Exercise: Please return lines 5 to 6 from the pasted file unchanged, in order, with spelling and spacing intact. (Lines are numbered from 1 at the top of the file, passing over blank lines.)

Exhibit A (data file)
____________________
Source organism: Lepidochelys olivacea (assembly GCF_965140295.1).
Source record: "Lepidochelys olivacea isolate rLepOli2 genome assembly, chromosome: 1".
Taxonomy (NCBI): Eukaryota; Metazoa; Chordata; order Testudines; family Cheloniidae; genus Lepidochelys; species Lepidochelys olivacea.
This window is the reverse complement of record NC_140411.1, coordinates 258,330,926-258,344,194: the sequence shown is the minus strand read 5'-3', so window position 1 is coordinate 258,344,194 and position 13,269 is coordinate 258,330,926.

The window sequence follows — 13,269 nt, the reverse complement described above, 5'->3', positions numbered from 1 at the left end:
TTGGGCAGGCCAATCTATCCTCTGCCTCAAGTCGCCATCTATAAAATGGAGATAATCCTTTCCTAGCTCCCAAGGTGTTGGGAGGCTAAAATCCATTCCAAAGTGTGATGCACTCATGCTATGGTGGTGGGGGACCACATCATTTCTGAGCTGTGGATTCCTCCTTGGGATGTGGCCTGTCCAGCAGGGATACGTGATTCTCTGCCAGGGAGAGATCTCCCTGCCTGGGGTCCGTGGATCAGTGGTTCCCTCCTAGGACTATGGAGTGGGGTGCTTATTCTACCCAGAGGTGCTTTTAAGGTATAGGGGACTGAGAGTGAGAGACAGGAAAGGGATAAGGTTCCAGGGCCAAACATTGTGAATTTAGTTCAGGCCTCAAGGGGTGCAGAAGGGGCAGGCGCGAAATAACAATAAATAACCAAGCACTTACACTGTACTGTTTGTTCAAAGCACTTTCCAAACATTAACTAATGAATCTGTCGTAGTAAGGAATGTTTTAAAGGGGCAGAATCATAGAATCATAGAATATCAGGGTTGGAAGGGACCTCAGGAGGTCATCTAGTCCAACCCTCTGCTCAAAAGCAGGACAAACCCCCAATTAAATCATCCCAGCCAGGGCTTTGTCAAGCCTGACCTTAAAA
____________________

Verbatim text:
The window sequence follows — 13,269 nt, the reverse complement described above, 5'->3', positions numbered from 1 at the left end:
TTGGGCAGGCCAATCTATCCTCTGCCTCAAGTCGCCATCTATAAAATGGAGATAATCCTTTCCTAGCTCCCAAGGTGTTGGGAGGCTAAAATCCATTCCAAAGTGTGATGCACTCATGCTATGGTGGTGGGGGACCACATCATTTCTGAGCTGTGGATTCCTCCTTGGGATGTGGCCTGTCCAGCAGGGATACGTGATTCTCTGCCAGGGAGAGATCTCCCTGCCTGGGGTCCGTGGATCAGTGGTTCCCTCCTAGGACTATGGAGTGGGGTGCTTATTCTACCCAGAGGTGCTTTTAAGGTATAGGGGACTGAGAGTGAGAGACAGGAAAGGGATAAGGTTCCAGGGCCAAACATTGTGAATTTAGTTCAGGCCTCAAGGGGTGCAGAAGGGGCAGGCGCGAAATAACAATAAATAACCAAGCACTTACACTGTACTGTTTGTTCAAAGCACTTTCCAAACATTAACTAATGAATCTGTCGTAGTAAGGAATGTTTTAAAGGGGCAGAATCATAGAATCATAGAATATCAGGGTTGGAAGGGACCTCAGGAGGTCATCTAGTCCAACCCTCTGCTCAAAAGCAGGACAAACCCCCAATTAAATCATCCCAGCCAGGGCTTTGTCAAGCCTGACCTTAAAA